As evidenced by an incredible video captured in Ontario, humans are not the only members of the animal kingdom prone to screaming matches.
Couple Edward Trist and Nicole Lewis were driving down a rural road near Avery Lake when they spotted two Canada lynxes having a very loud, very tense showdown.
Excited by the chance encounter, both whipped out their phones and recorded the event, which features close-quarters stare-offs, several headbutts, and one classic feline paw swipe – all set to a cacophony of screeches and howls that sounds oddly similar to the screams of petulant children.
After the resulting footage went viral on social media, Trist spoke to Global News about their unique experience.
“We started off down this road and there were two lynx on the road and as we approached, they didn’t move which was really odd,” he told the website. “We got out and started filming it … what we caught on camera is very, very rare to catch.”
Indeed, lynx do prefer to keep to themselves. The medium-sized wild cats, found throughout the chilly boreal forests in North America, live and hunt alone once they leave their mother. Adult encounters are limited to territory disputes and, during the spring mating season, brief rendezvous between males and females.
Given the timing of this particular encounter at the tail end of the season, Luke Hunter, chief conservation officer for the wildcat conservation group Panthera, speculated to Live Science that the high tension palpable between the two reflects one or both of them being desperate to mate before the opportunity is lost.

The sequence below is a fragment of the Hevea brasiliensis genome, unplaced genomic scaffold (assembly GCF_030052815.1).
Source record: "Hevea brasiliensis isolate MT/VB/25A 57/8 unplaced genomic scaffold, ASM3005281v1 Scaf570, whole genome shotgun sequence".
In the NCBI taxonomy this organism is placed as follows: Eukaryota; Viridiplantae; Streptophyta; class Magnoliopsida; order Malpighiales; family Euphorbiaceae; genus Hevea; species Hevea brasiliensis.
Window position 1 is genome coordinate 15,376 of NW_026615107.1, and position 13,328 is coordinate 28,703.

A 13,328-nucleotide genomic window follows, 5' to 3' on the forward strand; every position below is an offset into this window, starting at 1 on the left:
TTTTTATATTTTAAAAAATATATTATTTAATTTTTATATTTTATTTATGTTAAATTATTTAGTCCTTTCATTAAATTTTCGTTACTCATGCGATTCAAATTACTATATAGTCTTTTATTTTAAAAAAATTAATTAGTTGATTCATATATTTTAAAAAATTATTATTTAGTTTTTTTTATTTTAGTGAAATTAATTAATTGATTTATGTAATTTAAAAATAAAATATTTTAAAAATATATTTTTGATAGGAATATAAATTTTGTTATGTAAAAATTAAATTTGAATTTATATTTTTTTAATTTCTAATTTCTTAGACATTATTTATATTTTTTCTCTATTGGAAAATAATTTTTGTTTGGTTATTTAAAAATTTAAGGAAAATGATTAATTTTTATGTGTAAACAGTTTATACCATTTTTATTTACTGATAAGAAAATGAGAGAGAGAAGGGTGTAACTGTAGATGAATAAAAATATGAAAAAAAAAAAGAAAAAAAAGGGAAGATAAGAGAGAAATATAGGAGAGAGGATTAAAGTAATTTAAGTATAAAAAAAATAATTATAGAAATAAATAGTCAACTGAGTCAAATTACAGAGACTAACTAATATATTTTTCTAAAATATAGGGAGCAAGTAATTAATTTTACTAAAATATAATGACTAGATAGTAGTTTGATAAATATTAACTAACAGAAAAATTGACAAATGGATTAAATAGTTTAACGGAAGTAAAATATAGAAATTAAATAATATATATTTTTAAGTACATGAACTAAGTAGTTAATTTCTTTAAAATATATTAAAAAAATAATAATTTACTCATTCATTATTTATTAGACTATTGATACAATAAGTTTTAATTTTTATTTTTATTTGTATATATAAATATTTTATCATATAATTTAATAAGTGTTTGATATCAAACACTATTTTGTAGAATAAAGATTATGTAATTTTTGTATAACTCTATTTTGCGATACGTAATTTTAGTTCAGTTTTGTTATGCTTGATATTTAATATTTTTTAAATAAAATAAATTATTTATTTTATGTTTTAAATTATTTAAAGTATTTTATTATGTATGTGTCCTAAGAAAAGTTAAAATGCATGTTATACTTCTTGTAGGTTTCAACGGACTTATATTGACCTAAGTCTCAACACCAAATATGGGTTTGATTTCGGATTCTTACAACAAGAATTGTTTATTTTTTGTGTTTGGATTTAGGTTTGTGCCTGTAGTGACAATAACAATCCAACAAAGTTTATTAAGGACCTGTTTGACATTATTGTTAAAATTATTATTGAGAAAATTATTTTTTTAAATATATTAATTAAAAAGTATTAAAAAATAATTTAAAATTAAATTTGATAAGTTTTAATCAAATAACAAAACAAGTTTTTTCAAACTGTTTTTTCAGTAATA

Because male and female lynxes look the same, Hunter concedes that it’s possible the pair in the video is two males or two females, arguing over an unseen potential mate or den site for kittens, respectively, but suggests it’s more likely that the interaction reflects a not-so-smooth attempt at last-minute procreation.
“They’re sort of standing off from each other, and both are doing their best not to escalate,” he said.
“They’re both torn; they’re both conflicted. They’re both in a dangerous situation where they’re not sure of the other’s intentions. They’re both willing to maybe make a conciliatory gesture [the head butting]. But when they actually touch, that’s really scary, and they back off and nearly get into it.”
Although the version shared online only lasts about one minute, Trist told Global News that the lynxes’ cranky tête-à-tête actually went on for more than 10 minutes, and the two remained focused on each other even as Trist and Lewis pulled away and passed them in their car.
Humans are, therefore, also not the only animals who sometimes refuse to back down from arguments out of stubbornness.